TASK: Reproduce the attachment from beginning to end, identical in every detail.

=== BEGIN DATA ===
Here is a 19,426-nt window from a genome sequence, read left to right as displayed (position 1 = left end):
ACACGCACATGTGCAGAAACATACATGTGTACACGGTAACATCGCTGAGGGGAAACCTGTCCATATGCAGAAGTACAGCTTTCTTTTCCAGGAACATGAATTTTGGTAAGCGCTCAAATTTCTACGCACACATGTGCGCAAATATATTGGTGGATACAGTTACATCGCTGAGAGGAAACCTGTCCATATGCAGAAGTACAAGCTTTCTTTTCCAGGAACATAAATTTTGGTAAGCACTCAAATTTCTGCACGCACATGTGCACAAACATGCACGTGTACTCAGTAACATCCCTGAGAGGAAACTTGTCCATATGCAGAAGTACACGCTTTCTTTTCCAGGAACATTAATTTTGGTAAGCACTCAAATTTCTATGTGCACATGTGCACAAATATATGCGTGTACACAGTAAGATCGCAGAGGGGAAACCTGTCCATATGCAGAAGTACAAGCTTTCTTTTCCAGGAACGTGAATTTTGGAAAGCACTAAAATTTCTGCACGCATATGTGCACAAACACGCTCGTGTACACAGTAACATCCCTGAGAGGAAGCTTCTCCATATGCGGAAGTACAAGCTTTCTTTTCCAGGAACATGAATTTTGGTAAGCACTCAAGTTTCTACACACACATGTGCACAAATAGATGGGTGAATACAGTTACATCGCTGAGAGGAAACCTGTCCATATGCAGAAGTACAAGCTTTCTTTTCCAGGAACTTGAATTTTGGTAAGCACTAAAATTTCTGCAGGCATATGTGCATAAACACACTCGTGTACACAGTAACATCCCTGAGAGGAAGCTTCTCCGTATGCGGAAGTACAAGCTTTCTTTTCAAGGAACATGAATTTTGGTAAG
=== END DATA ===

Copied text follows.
Here is a 19,426-nt window from a genome sequence, read left to right as displayed (position 1 = left end):
ACACGCACATGTGCAGAAACATACATGTGTACACGGTAACATCGCTGAGGGGAAACCTGTCCATATGCAGAAGTACAGCTTTCTTTTCCAGGAACATGAATTTTGGTAAGCGCTCAAATTTCTACGCACACATGTGCGCAAATATATTGGTGGATACAGTTACATCGCTGAGAGGAAACCTGTCCATATGCAGAAGTACAAGCTTTCTTTTCCAGGAACATAAATTTTGGTAAGCACTCAAATTTCTGCACGCACATGTGCACAAACATGCACGTGTACTCAGTAACATCCCTGAGAGGAAACTTGTCCATATGCAGAAGTACACGCTTTCTTTTCCAGGAACATTAATTTTGGTAAGCACTCAAATTTCTATGTGCACATGTGCACAAATATATGCGTGTACACAGTAAGATCGCAGAGGGGAAACCTGTCCATATGCAGAAGTACAAGCTTTCTTTTCCAGGAACGTGAATTTTGGAAAGCACTAAAATTTCTGCACGCATATGTGCACAAACACGCTCGTGTACACAGTAACATCCCTGAGAGGAAGCTTCTCCATATGCGGAAGTACAAGCTTTCTTTTCCAGGAACATGAATTTTGGTAAGCACTCAAGTTTCTACACACACATGTGCACAAATAGATGGGTGAATACAGTTACATCGCTGAGAGGAAACCTGTCCATATGCAGAAGTACAAGCTTTCTTTTCCAGGAACTTGAATTTTGGTAAGCACTAAAATTTCTGCAGGCATATGTGCATAAACACACTCGTGTACACAGTAACATCCCTGAGAGGAAGCTTCTCCGTATGCGGAAGTACAAGCTTTCTTTTCAAGGAACATGAATTTTGGTAAG